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Benefits of Protein Supplements

By Angela Lang

Protein is an essential nutrient needed on a daily basis by the human body. The Centers for Disease Control and Prevention believe that most Americans consume more protein than they need to meet their daily requirements. There are occasions, such as pregnancy and in conjunction with certain medical conditions, that additional stress on the body causes higher protein demands. While obtaining extra protein from food sources is ideal, occasional use of protein supplements may be necessary.

Functions of Protein

Protein has a major role in the body, such as building and repairing muscles and bones after times of stress or injury. These times include vigorous activity when muscles are damaged during extreme exercise, and in relation to medical conditions such as surgery and dialysis. Georgetown University educates its students on the importance of protein for immune function to keep the body healthy to resist illness. Protein provides the body with energy in the form of calories. Protein is also made up of nitrogen, essential to all living beings.

Who Benefits from Protein Supplements?

While supplement makers aim their products at the fitness community, protein supplements may aid other populations even more. The National Cancer Institute recommends high-protein supplements to cancer patients who can not consume adequate amounts of protein following surgeries or as a result of a poor appetite. The Merck Manual of Geriatrics places the elderly at risk for protein deficiencies. Older persons could benefit from a high-calorie, high-protein supplement to prevent weight loss and muscle wasting, which could lead to increased mortality. Another group in need of sufficient protein is those individuals who have had gastric bypass surgery. Duke Medicine recommends protein supplements with at least 13 grams of protein and consumption of high protein beverages in the weeks immediately following surgery.

Health Benefits of Protein Supplements

If you cannot consume adequate amounts of protein, a supplement like protein powder can be a convenient source of nourishment. Protein deficiency is dangerous to your overall health and can lead to loss of muscle mass, hair loss, and a weakening of the immune system. The American Association of Kidney Patients acknowledges that many dialysis patients cannot meet their high protein needs from foods alone, particularly because of problems with taste related to their kidney disease. They recommend the use of protein supplements under the general direction of a Registered Dietitian to replace the protein lost during dialysis and meet their daily needs.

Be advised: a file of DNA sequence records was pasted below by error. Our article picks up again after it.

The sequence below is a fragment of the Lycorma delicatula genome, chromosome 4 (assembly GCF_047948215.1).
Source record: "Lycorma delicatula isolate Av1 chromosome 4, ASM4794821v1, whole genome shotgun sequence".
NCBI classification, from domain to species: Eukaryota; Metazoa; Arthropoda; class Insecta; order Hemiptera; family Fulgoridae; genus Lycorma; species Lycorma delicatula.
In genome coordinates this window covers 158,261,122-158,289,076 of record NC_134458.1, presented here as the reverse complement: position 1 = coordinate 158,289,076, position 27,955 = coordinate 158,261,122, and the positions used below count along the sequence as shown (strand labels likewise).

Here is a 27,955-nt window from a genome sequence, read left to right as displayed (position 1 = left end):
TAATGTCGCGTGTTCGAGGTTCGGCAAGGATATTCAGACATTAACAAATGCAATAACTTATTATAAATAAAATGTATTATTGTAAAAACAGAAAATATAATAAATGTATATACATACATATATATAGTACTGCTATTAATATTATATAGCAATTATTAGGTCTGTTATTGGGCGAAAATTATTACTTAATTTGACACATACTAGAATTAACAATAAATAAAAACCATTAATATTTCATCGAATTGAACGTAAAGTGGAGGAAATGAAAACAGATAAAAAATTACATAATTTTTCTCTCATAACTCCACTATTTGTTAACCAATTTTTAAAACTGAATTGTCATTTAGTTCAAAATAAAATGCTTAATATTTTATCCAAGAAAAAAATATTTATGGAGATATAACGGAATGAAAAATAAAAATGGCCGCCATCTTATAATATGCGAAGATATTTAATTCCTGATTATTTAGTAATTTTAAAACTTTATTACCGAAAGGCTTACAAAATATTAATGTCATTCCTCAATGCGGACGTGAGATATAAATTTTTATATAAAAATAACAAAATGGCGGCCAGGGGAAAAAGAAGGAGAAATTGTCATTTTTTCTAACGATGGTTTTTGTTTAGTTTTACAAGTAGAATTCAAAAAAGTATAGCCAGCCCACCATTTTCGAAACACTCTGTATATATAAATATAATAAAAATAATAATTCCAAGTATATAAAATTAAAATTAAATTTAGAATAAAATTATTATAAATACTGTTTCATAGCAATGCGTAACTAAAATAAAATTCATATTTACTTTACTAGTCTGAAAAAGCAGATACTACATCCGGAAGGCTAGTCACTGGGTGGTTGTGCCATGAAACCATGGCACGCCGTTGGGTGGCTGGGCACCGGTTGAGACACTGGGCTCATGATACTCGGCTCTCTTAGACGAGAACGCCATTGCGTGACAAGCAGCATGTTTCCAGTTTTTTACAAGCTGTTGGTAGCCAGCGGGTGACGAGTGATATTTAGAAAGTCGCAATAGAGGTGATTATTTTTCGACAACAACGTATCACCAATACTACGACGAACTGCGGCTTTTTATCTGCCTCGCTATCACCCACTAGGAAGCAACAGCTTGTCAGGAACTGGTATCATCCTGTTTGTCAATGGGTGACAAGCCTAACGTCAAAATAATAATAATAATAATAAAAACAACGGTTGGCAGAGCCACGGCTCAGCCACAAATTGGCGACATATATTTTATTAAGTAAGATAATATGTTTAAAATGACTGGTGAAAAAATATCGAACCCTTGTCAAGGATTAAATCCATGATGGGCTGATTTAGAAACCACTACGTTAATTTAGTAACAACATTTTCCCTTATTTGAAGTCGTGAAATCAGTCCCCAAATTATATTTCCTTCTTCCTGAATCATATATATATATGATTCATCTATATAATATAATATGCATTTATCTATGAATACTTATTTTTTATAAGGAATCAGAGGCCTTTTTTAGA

Fitness and Nutrition Benefits of Protein Supplements

Grocery stores stock their shelves with high-protein products to target low-carb diet followers. The advantage of the extra protein is the feeling of satiety you receive as your body works to digest them, a great benefit for someone looking to lose weight. Protein supplements can also provide an easy, nourishing meal replacement for dieters.

Open any fitness magazine in your local bookstore and you will see the popularity of protein shakes and other protein supplements. When used correctly and in conjunction with a healthy diet, body builders and athletes can benefit from protein bars in between meals to repair tissue damage caused by workouts. Science Daily reports that many athletes do not understand the role of protein and ultimately overconsume, stating that greater than 80 percent have consumed adequate protein from meals. Athletes should consult with a sports nutrition professional to determine how much protein they need.

Other Considerations

Registered dietitian Molly Kimball reports to ABC News that protein powders can be a good choice when needed because they are easily digested and “easily absorbed.” She indicates that consuming high-protein supplements should be done at specific times during the day, such as at bedtime, for best effect. On the other hand, the American Council on Exercise notes consuming extra protein does not lead directly to extra muscle but can cause weight gain in the form of fat. Protein does contain calories and those calories can add up quickly, considering the high amounts of protein found in supplements. Taking in extra calories can cause added inches in places not flattering to body builders. Protein supplements do have a place in the diet of a person with protein deficiency and can be invaluable when the need is there.

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